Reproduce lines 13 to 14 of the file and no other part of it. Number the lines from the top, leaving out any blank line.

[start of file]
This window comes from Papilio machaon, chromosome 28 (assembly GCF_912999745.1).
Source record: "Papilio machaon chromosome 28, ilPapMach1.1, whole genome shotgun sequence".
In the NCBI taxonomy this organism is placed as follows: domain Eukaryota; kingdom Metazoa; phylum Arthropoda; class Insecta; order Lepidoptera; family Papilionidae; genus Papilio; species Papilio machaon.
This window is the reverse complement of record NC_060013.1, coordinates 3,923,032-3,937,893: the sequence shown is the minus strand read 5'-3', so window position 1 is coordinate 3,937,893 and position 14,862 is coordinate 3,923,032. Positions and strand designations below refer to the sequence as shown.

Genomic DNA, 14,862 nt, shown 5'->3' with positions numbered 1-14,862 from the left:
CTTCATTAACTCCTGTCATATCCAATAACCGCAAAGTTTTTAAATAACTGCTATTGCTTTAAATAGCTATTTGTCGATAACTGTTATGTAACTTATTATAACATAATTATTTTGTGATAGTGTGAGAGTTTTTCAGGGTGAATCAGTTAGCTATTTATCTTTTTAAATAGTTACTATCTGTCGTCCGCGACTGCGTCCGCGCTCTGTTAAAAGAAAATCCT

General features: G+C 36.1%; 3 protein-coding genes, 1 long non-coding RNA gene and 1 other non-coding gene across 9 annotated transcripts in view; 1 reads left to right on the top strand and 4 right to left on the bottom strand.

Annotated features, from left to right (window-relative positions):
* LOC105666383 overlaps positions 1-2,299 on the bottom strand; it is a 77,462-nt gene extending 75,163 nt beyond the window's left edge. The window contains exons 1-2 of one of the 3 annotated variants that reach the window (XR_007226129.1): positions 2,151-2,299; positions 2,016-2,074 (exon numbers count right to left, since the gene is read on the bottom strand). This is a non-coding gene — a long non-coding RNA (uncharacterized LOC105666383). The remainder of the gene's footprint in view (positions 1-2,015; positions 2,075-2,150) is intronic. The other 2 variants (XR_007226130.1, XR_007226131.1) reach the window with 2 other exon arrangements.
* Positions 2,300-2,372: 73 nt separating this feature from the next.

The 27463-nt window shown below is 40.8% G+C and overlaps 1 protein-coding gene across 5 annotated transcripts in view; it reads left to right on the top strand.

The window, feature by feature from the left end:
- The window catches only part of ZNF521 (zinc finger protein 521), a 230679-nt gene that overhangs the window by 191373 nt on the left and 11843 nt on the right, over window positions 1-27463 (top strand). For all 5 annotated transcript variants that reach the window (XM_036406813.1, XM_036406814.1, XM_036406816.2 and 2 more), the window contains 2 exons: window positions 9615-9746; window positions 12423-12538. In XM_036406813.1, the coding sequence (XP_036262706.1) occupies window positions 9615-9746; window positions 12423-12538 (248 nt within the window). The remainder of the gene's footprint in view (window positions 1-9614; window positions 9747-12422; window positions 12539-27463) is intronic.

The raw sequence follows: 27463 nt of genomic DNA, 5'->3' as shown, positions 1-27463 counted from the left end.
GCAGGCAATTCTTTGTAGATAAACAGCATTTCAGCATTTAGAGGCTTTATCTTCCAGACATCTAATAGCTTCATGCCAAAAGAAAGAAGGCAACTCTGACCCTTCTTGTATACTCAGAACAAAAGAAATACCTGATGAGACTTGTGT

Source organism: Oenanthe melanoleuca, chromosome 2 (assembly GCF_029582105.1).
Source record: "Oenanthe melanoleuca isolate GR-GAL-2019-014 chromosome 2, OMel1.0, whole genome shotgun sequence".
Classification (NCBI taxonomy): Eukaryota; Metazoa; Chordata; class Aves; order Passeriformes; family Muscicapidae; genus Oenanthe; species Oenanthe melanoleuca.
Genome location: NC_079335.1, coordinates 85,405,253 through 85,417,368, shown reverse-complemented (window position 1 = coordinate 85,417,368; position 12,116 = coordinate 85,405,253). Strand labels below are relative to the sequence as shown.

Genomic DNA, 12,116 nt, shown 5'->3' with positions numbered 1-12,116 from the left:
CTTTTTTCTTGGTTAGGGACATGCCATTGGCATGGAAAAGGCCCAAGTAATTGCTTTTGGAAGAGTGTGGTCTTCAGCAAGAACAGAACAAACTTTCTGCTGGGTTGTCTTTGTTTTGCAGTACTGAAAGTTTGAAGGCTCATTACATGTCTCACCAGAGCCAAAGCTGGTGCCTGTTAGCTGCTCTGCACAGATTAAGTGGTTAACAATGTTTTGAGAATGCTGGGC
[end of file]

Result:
- The window catches only part of ZNF521 (zinc finger protein 521), a 230679-nt gene that overhangs the window by 191373 nt on the left and 11843 nt on the right, over window positions 1-27463 (top strand). For all 5 annotated transcript variants that reach the window (XM_036406813.1, XM_036406814.1, XM_036406816.2 and 2 more), the window contains 2 exons: window positions 9615-9746; window positions 12423-12538. In XM_036406813.1, the coding sequence (XP_036262706.1) occupies window positions 9615-9746; window positions 12423-12538 (248 nt within the window). The remainder of the gene's footprint in view (window positions 1-9614; window positions 9747-12422; window positions 12539-27463) is intronic.

The raw sequence follows: 27463 nt of genomic DNA, 5'->3' as shown, positions 1-27463 counted from the left end.